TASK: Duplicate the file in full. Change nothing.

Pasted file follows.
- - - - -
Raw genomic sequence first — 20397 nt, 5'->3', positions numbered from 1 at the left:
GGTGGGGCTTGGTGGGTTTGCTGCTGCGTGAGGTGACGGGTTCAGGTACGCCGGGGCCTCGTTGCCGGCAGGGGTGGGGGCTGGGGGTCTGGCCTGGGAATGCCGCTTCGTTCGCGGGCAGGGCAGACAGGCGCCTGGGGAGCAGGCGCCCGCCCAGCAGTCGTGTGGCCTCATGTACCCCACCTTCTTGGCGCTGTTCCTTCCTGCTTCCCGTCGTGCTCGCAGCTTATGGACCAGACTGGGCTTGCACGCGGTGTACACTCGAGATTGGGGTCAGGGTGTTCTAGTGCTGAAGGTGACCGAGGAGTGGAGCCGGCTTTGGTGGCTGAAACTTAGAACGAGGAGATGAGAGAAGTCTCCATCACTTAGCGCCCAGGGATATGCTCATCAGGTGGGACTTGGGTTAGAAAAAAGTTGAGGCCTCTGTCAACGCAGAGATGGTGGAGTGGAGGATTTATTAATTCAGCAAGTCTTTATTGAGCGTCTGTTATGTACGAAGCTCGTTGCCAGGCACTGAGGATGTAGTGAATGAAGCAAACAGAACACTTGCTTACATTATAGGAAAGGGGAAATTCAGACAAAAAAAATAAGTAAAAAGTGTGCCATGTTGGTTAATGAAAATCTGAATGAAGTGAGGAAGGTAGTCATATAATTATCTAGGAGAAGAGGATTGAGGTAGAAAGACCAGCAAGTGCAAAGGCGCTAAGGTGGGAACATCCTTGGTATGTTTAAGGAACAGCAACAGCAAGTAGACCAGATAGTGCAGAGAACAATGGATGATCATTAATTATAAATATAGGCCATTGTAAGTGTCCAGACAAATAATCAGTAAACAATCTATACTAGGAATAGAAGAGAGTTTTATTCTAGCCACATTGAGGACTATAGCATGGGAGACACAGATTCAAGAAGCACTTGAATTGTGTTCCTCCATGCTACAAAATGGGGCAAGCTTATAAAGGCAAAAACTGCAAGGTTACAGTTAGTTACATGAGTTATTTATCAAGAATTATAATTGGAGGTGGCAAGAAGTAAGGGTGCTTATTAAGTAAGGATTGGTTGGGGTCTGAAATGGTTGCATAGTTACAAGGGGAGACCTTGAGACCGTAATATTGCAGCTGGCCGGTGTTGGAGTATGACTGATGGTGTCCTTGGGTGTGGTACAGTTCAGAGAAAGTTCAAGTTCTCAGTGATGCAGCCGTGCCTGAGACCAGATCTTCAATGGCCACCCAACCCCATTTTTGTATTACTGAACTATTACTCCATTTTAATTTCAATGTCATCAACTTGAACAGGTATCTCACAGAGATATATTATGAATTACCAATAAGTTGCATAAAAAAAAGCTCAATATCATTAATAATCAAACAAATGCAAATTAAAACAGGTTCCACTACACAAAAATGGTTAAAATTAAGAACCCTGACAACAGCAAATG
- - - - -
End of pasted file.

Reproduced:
Raw genomic sequence first — 20397 nt, 5'->3', positions numbered from 1 at the left:
GGTGGGGCTTGGTGGGTTTGCTGCTGCGTGAGGTGACGGGTTCAGGTACGCCGGGGCCTCGTTGCCGGCAGGGGTGGGGGCTGGGGGTCTGGCCTGGGAATGCCGCTTCGTTCGCGGGCAGGGCAGACAGGCGCCTGGGGAGCAGGCGCCCGCCCAGCAGTCGTGTGGCCTCATGTACCCCACCTTCTTGGCGCTGTTCCTTCCTGCTTCCCGTCGTGCTCGCAGCTTATGGACCAGACTGGGCTTGCACGCGGTGTACACTCGAGATTGGGGTCAGGGTGTTCTAGTGCTGAAGGTGACCGAGGAGTGGAGCCGGCTTTGGTGGCTGAAACTTAGAACGAGGAGATGAGAGAAGTCTCCATCACTTAGCGCCCAGGGATATGCTCATCAGGTGGGACTTGGGTTAGAAAAAAGTTGAGGCCTCTGTCAACGCAGAGATGGTGGAGTGGAGGATTTATTAATTCAGCAAGTCTTTATTGAGCGTCTGTTATGTACGAAGCTCGTTGCCAGGCACTGAGGATGTAGTGAATGAAGCAAACAGAACACTTGCTTACATTATAGGAAAGGGGAAATTCAGACAAAAAAAATAAGTAAAAAGTGTGCCATGTTGGTTAATGAAAATCTGAATGAAGTGAGGAAGGTAGTCATATAATTATCTAGGAGAAGAGGATTGAGGTAGAAAGACCAGCAAGTGCAAAGGCGCTAAGGTGGGAACATCCTTGGTATGTTTAAGGAACAGCAACAGCAAGTAGACCAGATAGTGCAGAGAACAATGGATGATCATTAATTATAAATATAGGCCATTGTAAGTGTCCAGACAAATAATCAGTAAACAATCTATACTAGGAATAGAAGAGAGTTTTATTCTAGCCACATTGAGGACTATAGCATGGGAGACACAGATTCAAGAAGCACTTGAATTGTGTTCCTCCATGCTACAAAATGGGGCAAGCTTATAAAGGCAAAAACTGCAAGGTTACAGTTAGTTACATGAGTTATTTATCAAGAATTATAATTGGAGGTGGCAAGAAGTAAGGGTGCTTATTAAGTAAGGATTGGTTGGGGTCTGAAATGGTTGCATAGTTACAAGGGGAGACCTTGAGACCGTAATATTGCAGCTGGCCGGTGTTGGAGTATGACTGATGGTGTCCTTGGGTGTGGTACAGTTCAGAGAAAGTTCAAGTTCTCAGTGATGCAGCCGTGCCTGAGACCAGATCTTCAATGGCCACCCAACCCCATTTTTGTATTACTGAACTATTACTCCATTTTAATTTCAATGTCATCAACTTGAACAGGTATCTCACAGAGATATATTATGAATTACCAATAAGTTGCATAAAAAAAAGCTCAATATCATTAATAATCAAACAAATGCAAATTAAAACAGGTTCCACTACACAAAAATGGTTAAAATTAAGAACCCTGACAACAGCAAATG